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What happens if you fail field internship?

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#1 Blake Fabian

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Posted 10 December 2012 - 05:54 PM

My internship was extended. I was initially scheduled to be done within 30 shifts. I'm currently at 36. I feel that I've been making significant progress & my preceptors have said that themselves. I feel that I know the material & I'm book smart, it just seems that I have a bit of trouble applying that knowledge to a patient.

I have my good days & my bad days, but I feel like the majority of the past several shifts have been good.

On my FISDAP, I get reviews such as this from my preceptors...

"Blake has the BEST call he has ever run in my presence this shift! He ran a cardiac very very well, & I was so impressed! He followed that up with a non-so-great call. I would really like to see more consistency at this point in the game. Having said that, I don't want to down-play his improvement. He has made great strides to improve on things that we have brought to this attention. He is working hard."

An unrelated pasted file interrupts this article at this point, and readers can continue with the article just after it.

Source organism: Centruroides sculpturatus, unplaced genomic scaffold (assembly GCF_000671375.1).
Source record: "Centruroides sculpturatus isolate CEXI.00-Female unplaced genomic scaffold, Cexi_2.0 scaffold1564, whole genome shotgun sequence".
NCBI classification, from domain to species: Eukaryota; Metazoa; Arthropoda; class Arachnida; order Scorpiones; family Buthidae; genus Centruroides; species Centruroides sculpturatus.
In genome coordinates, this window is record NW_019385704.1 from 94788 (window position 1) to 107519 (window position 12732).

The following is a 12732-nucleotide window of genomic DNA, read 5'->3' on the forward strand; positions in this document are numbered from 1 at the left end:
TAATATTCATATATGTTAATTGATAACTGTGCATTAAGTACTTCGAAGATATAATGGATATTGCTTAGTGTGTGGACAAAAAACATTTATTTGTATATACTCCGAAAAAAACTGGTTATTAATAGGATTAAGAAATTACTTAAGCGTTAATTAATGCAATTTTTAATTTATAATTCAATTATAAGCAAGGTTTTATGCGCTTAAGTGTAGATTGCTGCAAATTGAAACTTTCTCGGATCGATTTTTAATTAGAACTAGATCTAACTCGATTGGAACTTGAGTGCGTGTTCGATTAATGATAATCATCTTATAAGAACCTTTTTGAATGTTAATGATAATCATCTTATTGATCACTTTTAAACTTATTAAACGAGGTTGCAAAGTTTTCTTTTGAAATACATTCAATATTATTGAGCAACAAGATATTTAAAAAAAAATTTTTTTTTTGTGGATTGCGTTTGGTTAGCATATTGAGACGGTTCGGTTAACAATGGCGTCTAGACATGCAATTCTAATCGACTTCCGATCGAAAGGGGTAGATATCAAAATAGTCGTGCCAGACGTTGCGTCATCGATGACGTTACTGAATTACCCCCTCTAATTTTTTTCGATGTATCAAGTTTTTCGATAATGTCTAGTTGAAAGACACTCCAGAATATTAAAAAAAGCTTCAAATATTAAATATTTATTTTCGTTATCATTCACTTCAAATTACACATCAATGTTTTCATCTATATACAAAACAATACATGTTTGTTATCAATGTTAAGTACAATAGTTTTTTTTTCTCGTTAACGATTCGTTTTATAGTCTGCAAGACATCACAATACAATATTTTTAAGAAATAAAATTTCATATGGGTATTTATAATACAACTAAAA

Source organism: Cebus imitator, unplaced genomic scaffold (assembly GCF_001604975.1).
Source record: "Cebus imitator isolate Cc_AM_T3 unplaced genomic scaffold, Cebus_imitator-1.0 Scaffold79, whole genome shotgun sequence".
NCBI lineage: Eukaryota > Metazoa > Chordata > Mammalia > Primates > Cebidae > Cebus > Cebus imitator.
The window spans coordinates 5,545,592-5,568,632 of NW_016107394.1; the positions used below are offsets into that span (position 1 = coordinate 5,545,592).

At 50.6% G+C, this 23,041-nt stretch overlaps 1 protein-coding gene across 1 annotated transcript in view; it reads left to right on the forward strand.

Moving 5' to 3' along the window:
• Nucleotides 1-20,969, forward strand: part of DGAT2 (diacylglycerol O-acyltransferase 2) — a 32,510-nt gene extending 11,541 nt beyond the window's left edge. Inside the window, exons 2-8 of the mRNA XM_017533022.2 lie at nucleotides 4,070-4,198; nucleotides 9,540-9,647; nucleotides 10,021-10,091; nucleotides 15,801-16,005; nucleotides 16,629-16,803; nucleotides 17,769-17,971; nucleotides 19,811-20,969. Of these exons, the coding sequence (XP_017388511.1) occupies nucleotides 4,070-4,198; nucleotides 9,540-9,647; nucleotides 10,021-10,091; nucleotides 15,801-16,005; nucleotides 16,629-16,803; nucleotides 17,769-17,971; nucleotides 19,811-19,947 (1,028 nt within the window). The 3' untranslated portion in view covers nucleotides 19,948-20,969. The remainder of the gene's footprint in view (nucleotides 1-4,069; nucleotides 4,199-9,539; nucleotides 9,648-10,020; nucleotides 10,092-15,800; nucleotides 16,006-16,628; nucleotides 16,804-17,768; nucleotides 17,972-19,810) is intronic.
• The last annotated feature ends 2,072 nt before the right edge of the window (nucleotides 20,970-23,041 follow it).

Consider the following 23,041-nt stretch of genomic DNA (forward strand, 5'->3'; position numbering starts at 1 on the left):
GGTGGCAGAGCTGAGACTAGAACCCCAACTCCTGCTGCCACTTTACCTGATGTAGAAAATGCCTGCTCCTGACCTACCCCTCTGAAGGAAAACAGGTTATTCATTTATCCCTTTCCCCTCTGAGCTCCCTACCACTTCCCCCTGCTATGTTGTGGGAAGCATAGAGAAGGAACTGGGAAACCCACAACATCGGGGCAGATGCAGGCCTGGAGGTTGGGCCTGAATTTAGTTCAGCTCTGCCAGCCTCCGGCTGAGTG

"Blake is still struggling with confidence. This shift the pt's were all light yellow or greens & Blake did ok for the most part. Still has to be reminded of things to be done, that I feel with this type of pt, he should be able to handle without question."

I got a call this morning from my clinical coordinator. He said not to go to Internship tomorrow because we're having a meeting this Thursday at class. He sounded happy & 'giddy' on the phone but I don't know if I can count that for anything because he's usually a happy person.

The options I feel of what could happen are: A: They're failing me from internship. B: They're switching me to another service to finish out my internship or C: They're passing me based on my progress.

Sorry for all that long shit you may or may not care about. My main questions here are...

What happens if you fail field internship? Are you just done? Or are you allowed to retry at another service?

I scoured through my syllabus & it mentioned nothing on this subject. The only things in there were the minimum hourly & patient contact requirements.

Thanks for any help you can provide.

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#2 medicgirl05

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Posted 10 December 2012 - 06:28 PM